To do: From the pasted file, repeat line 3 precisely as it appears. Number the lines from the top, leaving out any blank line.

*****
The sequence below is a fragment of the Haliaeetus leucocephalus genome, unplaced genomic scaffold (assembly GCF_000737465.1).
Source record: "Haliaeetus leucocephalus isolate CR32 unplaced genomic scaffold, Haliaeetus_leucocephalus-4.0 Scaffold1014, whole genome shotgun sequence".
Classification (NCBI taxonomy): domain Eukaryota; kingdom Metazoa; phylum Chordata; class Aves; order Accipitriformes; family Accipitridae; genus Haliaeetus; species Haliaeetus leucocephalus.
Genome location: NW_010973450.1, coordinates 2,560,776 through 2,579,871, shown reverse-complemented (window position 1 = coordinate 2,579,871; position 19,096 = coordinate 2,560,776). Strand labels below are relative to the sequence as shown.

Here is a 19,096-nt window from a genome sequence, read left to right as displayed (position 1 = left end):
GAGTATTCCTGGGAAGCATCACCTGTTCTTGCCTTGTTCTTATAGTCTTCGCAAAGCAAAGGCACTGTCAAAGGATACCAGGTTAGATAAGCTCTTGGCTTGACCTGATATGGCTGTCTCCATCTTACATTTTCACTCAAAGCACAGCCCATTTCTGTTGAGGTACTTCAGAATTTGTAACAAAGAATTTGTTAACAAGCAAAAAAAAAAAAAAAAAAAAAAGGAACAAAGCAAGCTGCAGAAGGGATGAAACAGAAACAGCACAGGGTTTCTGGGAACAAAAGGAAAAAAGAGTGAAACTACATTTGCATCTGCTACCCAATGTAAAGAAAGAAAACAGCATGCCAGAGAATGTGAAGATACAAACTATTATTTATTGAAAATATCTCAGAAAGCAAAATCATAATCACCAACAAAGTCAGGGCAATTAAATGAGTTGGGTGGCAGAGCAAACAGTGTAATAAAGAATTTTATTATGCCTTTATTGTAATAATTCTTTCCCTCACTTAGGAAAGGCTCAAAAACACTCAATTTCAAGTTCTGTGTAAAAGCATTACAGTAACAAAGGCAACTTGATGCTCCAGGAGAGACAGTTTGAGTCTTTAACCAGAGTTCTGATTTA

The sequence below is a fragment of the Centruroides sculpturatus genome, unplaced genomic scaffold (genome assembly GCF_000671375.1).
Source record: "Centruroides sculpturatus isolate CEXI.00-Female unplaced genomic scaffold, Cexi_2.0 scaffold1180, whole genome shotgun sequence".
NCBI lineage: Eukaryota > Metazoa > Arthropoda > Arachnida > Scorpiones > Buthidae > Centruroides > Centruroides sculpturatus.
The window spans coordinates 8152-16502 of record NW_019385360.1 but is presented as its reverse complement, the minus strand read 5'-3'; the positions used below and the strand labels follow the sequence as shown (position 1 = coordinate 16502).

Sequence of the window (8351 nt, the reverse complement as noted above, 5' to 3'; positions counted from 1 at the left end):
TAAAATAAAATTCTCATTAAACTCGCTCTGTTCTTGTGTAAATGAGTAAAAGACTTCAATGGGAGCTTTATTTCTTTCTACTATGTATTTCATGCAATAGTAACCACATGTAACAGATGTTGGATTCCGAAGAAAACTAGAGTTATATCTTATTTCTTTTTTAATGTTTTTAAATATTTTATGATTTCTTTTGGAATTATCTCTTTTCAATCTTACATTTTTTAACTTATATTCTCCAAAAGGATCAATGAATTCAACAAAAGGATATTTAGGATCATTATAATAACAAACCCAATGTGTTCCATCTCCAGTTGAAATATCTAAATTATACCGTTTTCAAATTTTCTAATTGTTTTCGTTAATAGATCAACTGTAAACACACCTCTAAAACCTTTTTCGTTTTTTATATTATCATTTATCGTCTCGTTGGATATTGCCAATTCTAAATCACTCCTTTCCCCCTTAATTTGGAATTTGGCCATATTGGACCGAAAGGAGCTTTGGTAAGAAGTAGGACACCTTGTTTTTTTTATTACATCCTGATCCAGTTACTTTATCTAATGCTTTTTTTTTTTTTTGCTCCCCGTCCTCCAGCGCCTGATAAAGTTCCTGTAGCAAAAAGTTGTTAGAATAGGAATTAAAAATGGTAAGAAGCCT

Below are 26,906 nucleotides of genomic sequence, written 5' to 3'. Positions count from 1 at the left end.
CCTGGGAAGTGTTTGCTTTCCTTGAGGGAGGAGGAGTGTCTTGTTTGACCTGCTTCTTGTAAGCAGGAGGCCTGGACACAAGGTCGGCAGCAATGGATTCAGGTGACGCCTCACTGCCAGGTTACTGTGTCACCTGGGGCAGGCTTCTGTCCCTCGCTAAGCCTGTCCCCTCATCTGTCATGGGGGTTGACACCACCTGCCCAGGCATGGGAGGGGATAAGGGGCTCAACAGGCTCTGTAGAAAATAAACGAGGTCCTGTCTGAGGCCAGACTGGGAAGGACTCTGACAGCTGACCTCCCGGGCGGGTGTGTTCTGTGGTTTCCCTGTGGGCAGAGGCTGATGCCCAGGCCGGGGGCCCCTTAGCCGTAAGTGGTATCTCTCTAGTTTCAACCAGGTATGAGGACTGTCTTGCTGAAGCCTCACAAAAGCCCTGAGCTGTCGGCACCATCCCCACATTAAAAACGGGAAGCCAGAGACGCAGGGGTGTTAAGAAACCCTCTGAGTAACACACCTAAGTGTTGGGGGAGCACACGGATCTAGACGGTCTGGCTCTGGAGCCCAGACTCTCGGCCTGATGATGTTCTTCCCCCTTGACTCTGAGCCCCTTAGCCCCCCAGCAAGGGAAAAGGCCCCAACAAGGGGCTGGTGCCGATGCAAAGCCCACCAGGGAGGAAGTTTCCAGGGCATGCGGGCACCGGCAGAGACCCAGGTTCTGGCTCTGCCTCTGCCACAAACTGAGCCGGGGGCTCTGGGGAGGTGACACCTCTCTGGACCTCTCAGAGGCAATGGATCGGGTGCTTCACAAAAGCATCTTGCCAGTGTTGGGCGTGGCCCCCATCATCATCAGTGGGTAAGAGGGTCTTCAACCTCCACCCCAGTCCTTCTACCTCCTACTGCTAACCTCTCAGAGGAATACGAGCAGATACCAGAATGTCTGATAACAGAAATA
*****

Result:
Classification (NCBI taxonomy): domain Eukaryota; kingdom Metazoa; phylum Chordata; class Aves; order Accipitriformes; family Accipitridae; genus Haliaeetus; species Haliaeetus leucocephalus.